Cross-posted on the Rhetorical Theory Course Blog
I started to leave a comment to respond to the final statement in Tim’s post, “Blogs have really moved beyond the mindless posts by vain teenagers, and maybe we have Facebook, Twitter, and MySpace (is that even still active anymore?) to thank for that,” but then remembered that at the most recent Computers and Writing conference there was an entire session devoted to this. In essence, the panel, entitled “Is Blogging Dead? Yes, No, Other,” asked if, compared to other social media that have character limits, blogs are now the places for “the longer thoughts,” does anyone post those longer thoughts to blogs anymore since they aren’t likely to receive a response? Implied, too, is does anyone even have longer thoughts anymore? 🙂
It also helps that I’ve had the backchannel Dennis Jerz posted from it open in a Google Chrome tab since last May. I’ll talk more about backchannels and how academics use Twitter or IRC both in the classroom and at conferences another time, but it’s pretty obvious from what you see below that lots of opinions were voiced both in the room and via Twitter and I’m so glad Dennis used Storify to archive that:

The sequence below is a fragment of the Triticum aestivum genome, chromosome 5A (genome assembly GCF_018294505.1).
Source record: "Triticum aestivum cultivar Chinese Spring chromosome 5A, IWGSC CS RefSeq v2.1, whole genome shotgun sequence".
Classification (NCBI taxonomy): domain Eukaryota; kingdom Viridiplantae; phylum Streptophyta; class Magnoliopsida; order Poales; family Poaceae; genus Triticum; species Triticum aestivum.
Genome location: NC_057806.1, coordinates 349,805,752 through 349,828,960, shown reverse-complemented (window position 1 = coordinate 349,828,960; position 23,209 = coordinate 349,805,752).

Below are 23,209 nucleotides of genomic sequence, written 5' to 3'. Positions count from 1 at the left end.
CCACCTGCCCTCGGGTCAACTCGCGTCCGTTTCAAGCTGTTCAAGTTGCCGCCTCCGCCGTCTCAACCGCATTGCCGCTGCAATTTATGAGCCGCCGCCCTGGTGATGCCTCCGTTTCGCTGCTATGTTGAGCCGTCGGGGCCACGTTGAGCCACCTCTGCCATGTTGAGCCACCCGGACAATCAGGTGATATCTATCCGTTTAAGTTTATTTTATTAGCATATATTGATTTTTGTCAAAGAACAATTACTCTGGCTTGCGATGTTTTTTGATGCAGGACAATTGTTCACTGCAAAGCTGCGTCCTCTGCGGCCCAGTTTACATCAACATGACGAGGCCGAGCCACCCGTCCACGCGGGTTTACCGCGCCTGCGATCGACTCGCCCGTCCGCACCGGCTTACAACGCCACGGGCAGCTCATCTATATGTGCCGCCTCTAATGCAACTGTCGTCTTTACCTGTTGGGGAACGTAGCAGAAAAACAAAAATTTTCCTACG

Since the conference audience was made up of both bloggers and teachers who ask their students to blog, another point raised was if we assign blogs in a course, is that really blogging since it’s usually for a grade, has assigned word counts, etc. The point being, that’s not organic blogging. It’s not livejournal-esque or diary style.
Here’s my take on what we’re doing in this course blog space: Yes, your posts will receive a grade, but as MSTPC students, I hope you see blogging as an exercise that combines critical thinking with document design since, unlike the discussion forums, you have more opportunities to react to the readings in a visually appealing way. And if you’re ever confused, please refer to the Blogging 101 handout I’ve created and ask questions!